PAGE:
White House Vaccine Chief Defends Progress as COVID Vaccinations Fall Short of 20M Goal

The White House didn't meet its goal to vaccinate 20 million people in December, but Moncef Slaoui, the chief adviser to Operation Warp Speed, defended the work the team has done so far and urged states to make "specific requests" for vaccines.

Vaccines for the new coronavirus were developed in record time, in part because of the White House's financial investment. Inoculations are considered an integral part of resuming normal life and curbing the pandemic, and up to 90 percent of the population—about 295 million people—may need to be inoculated before the country reaches the necessary level of herd immunity.

As of Saturday, about 4.2 million people had received the first dose of the vaccine, according to the U.S. Centers for Disease Control and Prevention (CDC), about 16 million people shy of the White House's goal.

"I wish we had vaccinated 20 million, obviously," Slaoui told CNN's New Day on Monday. "We will continue to work day and night to have them immunized."

Slaoui denied anything went "wrong" with the White House's plan to distribute the "ambitious" number of inoculations and championed the progress that has been made. In less than a year, he noted, two vaccines were made available to the public and 40 million doses were created, enough to vaccinate 20 million people. As of Saturday, 13 million doses had been distributed, according to the CDC.

vaccine moncef slaoui distribution 20 million
Shelby Garlick, assistant director of nursing for infection control, receives the Pfizer COVID-19 vaccine at a senior living community in Falls Church, Virginia, last week. Brendan Smialowski/AFP/Getty

While the federal government is spearheading the vaccine development and distribution effort, Slaoui said it's up to state officials to decide how many vaccinations are needed and where they should be sent.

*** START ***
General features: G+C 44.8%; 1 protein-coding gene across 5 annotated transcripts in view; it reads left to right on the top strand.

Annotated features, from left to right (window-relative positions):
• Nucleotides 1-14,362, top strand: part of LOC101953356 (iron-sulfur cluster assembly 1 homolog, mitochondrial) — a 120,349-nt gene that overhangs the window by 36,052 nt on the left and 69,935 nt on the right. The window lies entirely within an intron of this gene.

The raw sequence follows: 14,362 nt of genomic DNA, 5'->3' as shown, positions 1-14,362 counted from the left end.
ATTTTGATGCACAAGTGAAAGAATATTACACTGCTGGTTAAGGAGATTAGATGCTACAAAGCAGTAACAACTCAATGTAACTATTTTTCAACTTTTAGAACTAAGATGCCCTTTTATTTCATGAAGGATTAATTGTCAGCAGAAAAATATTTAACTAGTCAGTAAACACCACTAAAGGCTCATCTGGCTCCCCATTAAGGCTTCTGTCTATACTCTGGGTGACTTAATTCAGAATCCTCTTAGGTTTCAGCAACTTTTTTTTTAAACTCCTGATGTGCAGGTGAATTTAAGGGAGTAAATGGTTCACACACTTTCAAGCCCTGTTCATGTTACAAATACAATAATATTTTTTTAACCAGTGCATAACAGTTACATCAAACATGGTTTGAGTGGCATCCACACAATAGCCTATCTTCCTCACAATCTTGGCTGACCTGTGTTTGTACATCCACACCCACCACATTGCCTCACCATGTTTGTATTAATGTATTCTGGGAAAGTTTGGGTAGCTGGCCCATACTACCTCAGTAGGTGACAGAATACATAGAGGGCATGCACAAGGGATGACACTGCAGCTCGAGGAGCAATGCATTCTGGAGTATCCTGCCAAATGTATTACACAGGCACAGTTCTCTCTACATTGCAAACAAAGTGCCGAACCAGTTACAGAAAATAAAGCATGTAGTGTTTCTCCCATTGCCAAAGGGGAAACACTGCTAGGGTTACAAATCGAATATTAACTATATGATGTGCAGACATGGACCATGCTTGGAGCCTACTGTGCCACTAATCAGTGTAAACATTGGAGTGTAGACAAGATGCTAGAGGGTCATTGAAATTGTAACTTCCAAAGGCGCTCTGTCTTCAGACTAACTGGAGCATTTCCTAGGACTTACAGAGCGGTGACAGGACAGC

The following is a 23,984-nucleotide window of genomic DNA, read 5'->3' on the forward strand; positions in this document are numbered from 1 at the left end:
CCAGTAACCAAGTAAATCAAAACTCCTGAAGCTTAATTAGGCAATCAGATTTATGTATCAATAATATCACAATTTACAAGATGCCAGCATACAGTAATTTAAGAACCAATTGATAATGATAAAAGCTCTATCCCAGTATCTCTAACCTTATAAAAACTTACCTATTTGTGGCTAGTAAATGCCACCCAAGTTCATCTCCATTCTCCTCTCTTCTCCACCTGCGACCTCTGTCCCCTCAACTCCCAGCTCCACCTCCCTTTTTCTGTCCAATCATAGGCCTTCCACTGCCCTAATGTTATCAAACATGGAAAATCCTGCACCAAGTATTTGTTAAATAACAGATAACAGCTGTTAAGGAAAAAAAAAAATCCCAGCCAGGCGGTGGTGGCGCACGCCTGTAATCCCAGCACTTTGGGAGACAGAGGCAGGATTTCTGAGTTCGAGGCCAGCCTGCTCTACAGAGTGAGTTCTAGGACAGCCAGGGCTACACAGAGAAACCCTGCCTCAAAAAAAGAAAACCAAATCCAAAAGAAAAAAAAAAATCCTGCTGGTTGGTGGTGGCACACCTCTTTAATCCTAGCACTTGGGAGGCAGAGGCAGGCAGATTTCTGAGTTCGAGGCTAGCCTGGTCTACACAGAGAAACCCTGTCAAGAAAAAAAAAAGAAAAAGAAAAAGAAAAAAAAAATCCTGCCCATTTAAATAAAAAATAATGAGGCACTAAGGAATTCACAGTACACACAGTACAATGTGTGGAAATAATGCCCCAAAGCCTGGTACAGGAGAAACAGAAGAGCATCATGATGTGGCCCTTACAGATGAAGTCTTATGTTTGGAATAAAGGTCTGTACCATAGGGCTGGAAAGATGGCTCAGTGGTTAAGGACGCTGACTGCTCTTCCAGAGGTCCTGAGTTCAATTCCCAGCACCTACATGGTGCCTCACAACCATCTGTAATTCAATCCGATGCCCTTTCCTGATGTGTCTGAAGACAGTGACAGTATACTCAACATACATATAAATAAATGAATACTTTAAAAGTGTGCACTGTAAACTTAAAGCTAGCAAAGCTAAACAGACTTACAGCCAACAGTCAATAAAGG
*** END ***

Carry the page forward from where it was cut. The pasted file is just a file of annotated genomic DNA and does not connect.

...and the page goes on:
"We are available and ready to help the states as they ask specifically for help," Slaoui said. "We will go and help them there. I don't think it's possible for the federal government to say we're going to send vaccines to this particular location."

To boost the number of people vaccinated in a short period of time, White House officials are also considering giving half doses to those who are considered less vulnerable. On Sunday, Slaoui told CBS' Face the Nation they're discussing giving people between 18 and 55 two half doses of the Moderna vaccine, doubling the number of people who could be immunized with the current supply of doses.

The United States is vaccinating only half the number of people than there are doses for, to ensure there are enough doses for people to receive the second shot, which Slaoui says provides 10 times more immunity than the first. This differs from other countries, which are vaccinating as many people as possible and worrying about second doses later.

Slaoui and Dr. Anthony Fauci, director of the National Institute of Allergy and Infectious Diseases, disagreed with this strategy, saying it goes against the science. It's unclear what stretching out the time between doses would mean for immunity, and Fauci said supply isn't the problem in the U.S.

"We have vaccine. We need to get it into people's arms," Fauci said. "Right now, if we do it efficiently the way we've planned, it's much better than trying to stretch it out and not having a scientific basis of knowing what happens if you wait."

Pfizer's vaccine received an emergency use authorization from the Food and Drug Administration on December 11 and Moderna's vaccine followed a week later. The number of inoculations in the weeks since is lower than what White House officials hoped to see, Slaoui admitted, but he was optimistic the number would increase now that the holiday period is over.

In the past three days, he said, 500,000 doses were administered and the federal government will continue to work with state officials on how best to distribute doses. The government, he added, isn't in a position to "decide where to help them."